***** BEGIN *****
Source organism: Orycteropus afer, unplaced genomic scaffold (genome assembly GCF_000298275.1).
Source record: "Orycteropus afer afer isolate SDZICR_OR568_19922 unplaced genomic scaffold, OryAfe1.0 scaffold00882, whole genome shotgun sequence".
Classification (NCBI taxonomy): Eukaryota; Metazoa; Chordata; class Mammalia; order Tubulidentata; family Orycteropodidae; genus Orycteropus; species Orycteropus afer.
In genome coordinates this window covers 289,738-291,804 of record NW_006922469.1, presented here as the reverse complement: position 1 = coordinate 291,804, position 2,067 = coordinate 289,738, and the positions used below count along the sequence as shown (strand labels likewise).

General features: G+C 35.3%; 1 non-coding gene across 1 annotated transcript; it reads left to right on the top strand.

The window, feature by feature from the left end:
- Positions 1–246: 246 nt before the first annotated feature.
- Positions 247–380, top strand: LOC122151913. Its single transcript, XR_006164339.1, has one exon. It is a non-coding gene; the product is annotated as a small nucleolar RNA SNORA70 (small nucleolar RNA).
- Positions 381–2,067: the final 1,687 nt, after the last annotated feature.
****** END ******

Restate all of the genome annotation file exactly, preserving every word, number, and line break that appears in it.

Source organism: Orycteropus afer, unplaced genomic scaffold (genome assembly GCF_000298275.1).
Source record: "Orycteropus afer afer isolate SDZICR_OR568_19922 unplaced genomic scaffold, OryAfe1.0 scaffold00882, whole genome shotgun sequence".
Classification (NCBI taxonomy): Eukaryota; Metazoa; Chordata; class Mammalia; order Tubulidentata; family Orycteropodidae; genus Orycteropus; species Orycteropus afer.
In genome coordinates this window covers 289,738-291,804 of record NW_006922469.1, presented here as the reverse complement: position 1 = coordinate 291,804, position 2,067 = coordinate 289,738, and the positions used below count along the sequence as shown (strand labels likewise).

General features: G+C 35.3%; 1 non-coding gene across 1 annotated transcript; it reads left to right on the top strand.

The window, feature by feature from the left end:
- Positions 1–246: 246 nt before the first annotated feature.
- Positions 247–380, top strand: LOC122151913. Its single transcript, XR_006164339.1, has one exon. It is a non-coding gene; the product is annotated as a small nucleolar RNA SNORA70 (small nucleolar RNA).
- Positions 381–2,067: the final 1,687 nt, after the last annotated feature.